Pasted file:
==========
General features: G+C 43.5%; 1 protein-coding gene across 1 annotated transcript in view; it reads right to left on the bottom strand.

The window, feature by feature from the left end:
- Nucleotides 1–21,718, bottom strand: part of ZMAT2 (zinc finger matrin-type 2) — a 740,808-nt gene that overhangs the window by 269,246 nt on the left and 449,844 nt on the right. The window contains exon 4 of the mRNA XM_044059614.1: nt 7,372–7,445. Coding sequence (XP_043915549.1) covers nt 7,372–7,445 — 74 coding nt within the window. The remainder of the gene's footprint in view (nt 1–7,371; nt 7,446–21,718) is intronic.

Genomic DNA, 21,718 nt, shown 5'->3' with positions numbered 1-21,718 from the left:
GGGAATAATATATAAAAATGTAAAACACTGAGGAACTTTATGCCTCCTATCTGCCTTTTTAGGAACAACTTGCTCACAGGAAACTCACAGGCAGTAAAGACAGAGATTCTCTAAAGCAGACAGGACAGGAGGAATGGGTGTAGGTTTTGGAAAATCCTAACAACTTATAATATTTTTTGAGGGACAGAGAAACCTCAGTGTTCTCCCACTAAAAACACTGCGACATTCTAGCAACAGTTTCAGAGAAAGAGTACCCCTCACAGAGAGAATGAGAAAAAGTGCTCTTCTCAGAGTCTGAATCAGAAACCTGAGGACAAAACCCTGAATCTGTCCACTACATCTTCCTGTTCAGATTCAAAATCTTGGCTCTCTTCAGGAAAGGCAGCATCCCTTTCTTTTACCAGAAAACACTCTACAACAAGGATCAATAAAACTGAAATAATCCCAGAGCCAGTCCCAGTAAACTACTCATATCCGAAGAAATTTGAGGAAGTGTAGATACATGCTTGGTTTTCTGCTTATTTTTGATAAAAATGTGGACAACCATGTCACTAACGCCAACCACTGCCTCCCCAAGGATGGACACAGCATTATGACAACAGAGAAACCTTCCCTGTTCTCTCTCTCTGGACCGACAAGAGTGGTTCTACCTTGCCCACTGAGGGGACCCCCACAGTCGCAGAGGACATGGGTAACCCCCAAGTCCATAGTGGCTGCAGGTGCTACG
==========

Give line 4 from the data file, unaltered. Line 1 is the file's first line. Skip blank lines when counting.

Genomic DNA, 21,718 nt, shown 5'->3' with positions numbered 1-21,718 from the left: